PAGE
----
Assessment arrangements in primary and post-primary schools including the purpose of assessments, key stage assessment, levels of progression, computer based assessment and longer term changes.

Purpose of assessment

Assessment lets teachers see what progress your child is making and provides teachers with information which assists them to plan how to help pupils make further progress.

Assessment also enables schools to report information to you as a parent, as well as information to help older children make choices about the examination courses they will follow and the qualifications and careers they will seek.

Assessment also helps schools to set targets for the future and to measure their performance. This information also lets government monitor the performance of the schools’ system generally.

Organisation for Economic Co-operation and Development (OECD) Report

A report by the OECD into Northern Ireland’s education system was published on 10 December 2013.

The review, which focused on how assessment and evaluation systems could deliver improvements for pupils, was carried out in late February and early March 2013 by independent experts from other OECD countries.

Key stage assessment - Levels of Progression

Literacy and numeracy are at the heart of the statutory curriculum. The importance of these skills is emphasised through the cross-curricular skills of Communication and Using mathematics, which were introduced during the 2012/13 school year. A third cross-curricular skill, Using ICT, was introduced in the 2016/17 school year.

These cross-curricular skills are assessed using Levels of Progression (LoP) which focus on skills as well as knowledge.  Pupils are assessed using the LoP at three stages in their school career.  For primary school pupils this is at the end of Key Stage 1 (Year 4) and at the end of Key Stage 2 (Year 7).  For post-primary pupils, this is at the end of Key Stage 3 (Year 10).

The LoP provide clear information for teachers, parents and young people themselves on the progress pupils are making in developing their literacy, numeracy and ICT skills. The LoP set out, in the form of “can do” statements, the sorts of skills that pupils should be expected to be able to demonstrate if they are to build the communication, numeracy and ICT skills needed to function effectively in life and in the world of work.

Further information on assessment at the end of key stages one and two can be found on the Northern Ireland curriculum website.

Further information on assessment at the end of key stage three can be found on the Northern Ireland curriculum website.

Reporting and transfer of assessment data

A letter issued to all primary schools on 31 May 2013 outlining some of the features of the operation of the common transfer file (CTF) in relation to the transfer of assessment data.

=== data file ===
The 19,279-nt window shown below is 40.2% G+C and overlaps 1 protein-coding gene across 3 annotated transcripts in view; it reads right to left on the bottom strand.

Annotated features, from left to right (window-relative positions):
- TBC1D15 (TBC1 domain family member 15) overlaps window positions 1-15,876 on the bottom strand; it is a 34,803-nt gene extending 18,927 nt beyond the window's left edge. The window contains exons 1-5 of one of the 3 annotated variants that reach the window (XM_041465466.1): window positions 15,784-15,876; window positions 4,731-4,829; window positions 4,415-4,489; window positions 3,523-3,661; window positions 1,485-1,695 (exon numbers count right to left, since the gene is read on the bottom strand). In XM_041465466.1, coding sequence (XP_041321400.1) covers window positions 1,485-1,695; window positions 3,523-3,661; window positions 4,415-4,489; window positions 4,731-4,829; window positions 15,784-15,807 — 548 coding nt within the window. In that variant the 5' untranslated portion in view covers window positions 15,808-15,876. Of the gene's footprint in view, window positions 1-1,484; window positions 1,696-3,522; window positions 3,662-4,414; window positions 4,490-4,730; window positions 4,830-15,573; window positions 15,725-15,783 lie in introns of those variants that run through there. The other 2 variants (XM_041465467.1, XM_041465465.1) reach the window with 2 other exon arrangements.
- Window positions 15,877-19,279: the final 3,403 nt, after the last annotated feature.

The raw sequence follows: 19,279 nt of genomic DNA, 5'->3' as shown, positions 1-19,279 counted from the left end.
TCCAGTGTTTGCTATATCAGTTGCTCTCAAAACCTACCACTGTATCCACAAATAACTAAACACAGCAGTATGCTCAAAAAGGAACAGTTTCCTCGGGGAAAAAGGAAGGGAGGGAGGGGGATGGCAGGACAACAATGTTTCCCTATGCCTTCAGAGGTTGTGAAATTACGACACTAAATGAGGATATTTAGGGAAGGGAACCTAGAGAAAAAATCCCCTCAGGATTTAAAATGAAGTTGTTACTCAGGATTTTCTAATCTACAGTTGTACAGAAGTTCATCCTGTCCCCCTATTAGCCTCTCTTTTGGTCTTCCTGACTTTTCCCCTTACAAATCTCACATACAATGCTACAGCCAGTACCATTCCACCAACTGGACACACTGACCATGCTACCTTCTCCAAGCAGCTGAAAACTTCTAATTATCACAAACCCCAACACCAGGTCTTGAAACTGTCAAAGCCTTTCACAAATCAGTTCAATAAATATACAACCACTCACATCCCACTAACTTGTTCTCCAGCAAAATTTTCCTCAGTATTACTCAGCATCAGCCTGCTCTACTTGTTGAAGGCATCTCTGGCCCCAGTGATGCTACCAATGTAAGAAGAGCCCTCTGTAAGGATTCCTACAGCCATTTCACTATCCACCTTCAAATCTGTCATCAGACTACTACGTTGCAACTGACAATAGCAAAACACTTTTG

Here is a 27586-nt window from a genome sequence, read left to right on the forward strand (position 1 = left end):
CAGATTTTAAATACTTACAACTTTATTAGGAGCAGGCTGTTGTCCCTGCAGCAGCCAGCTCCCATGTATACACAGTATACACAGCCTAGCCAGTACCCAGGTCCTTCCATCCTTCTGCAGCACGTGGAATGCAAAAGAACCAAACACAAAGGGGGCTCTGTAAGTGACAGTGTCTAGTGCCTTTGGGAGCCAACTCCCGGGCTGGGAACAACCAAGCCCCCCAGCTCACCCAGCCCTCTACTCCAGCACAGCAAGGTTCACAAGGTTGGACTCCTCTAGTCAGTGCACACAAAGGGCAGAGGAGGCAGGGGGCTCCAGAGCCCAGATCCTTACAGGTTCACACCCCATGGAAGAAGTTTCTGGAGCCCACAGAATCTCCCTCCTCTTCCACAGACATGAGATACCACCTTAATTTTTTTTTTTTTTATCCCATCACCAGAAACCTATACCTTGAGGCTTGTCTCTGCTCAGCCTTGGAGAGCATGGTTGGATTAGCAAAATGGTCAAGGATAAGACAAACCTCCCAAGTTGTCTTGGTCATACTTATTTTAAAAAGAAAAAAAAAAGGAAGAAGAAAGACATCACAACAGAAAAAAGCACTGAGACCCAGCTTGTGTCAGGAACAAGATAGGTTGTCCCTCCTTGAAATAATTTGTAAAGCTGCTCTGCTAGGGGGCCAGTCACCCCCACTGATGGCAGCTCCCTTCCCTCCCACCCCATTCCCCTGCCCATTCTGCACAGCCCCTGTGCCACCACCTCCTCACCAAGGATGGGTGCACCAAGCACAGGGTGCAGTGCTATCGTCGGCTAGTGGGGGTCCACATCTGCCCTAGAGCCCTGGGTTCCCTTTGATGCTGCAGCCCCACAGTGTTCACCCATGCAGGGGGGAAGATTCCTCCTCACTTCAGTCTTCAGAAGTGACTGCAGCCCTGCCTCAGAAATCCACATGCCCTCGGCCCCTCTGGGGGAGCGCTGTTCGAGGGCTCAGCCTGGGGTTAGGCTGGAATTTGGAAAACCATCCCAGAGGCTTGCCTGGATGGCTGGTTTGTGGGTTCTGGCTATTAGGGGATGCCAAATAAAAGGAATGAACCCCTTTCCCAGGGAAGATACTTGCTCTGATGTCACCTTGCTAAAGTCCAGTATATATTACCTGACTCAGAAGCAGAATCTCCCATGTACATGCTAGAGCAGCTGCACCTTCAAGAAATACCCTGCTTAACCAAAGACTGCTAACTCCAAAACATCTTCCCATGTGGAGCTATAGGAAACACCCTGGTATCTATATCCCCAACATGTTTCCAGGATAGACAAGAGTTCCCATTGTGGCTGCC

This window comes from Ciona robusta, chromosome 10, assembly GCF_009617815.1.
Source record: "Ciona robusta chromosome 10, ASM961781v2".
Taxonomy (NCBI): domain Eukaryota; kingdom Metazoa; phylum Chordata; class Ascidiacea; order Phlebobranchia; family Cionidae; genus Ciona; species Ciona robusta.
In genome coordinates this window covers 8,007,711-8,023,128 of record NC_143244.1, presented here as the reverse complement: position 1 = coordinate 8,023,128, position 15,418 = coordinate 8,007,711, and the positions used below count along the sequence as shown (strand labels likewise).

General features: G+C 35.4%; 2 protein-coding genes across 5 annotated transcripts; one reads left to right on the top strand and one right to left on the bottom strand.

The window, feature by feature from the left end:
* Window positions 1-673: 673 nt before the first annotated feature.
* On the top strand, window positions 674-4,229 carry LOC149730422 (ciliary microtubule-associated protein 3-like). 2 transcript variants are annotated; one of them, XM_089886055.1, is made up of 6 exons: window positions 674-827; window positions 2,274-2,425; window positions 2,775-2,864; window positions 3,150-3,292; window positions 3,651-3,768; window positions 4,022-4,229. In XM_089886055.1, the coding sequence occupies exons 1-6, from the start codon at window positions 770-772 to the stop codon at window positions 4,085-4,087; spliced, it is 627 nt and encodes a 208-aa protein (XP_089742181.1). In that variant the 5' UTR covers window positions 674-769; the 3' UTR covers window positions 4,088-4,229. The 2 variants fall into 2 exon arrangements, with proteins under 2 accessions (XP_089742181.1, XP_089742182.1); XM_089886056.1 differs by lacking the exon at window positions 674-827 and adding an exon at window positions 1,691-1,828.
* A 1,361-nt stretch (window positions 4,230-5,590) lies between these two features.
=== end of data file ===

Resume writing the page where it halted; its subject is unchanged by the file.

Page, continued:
Assessment and progression

The Department of Education has agreed the levels which we expect most children and young people to be able to reach in all three cross-curricular skills of Communication, Using mathematics and Using ICT with a clear expectation that individual pupils should progress at least one level between each key stage.

This allows for progression to be shown and ensures that there is a clear focus not simply on achievement at or above the expected levels but also, importantly, on measuring the progress made by pupils, bearing in mind their different starting points. The expected levels at each key stage are:

Key stage 1 – level 2
Key stage 2 – level 4
Key stage 3 – level 5

Computer-based assessment (CBA)

Separate computer-based assessments (CBA) for literacy and numeracy were introduced by the Department from the 2012/13 school year for primary school pupils in years four to seven inclusive. These assessments are the Northern Ireland Literacy Assessment (NILA) and the Northern Ireland Numeracy Assessment (NINA) and are undertaken in the autumn term.

The introduction of these assessments presented significant challenges for some schools. In response the then Education Minister, John O’Dowd, established a four-part review of CBA, along with the associated policy and legislation to determine whether it continued to support the Department’s wider objectives, particularly with reference to raising standards in literacy and numeracy and whether it continued to support and promote best practice in schools.

Reports into the reviews of computer based assessment can be accessed below.

Outcome of reviews

Following the conclusion of the review process the then Education Minister John O’Dowd agreed that CBA assessment would not be specified as mandatory, although NILA and NINA continue to be available for optional use by schools.  Further information can be found on the Minister's statement to the Assembly on 21 May 2013

While schools are not currently required to assess pupils for diagnostic purposes or to update parents with diagnostic assessment results in the autumn, the Department of Education expects schools to continue to carry out diagnostic assessment using an assessment or assessments of their own choice and that the results of this assessment should be used as the basis of engagement with pupils’ parents / guardians.


Back to top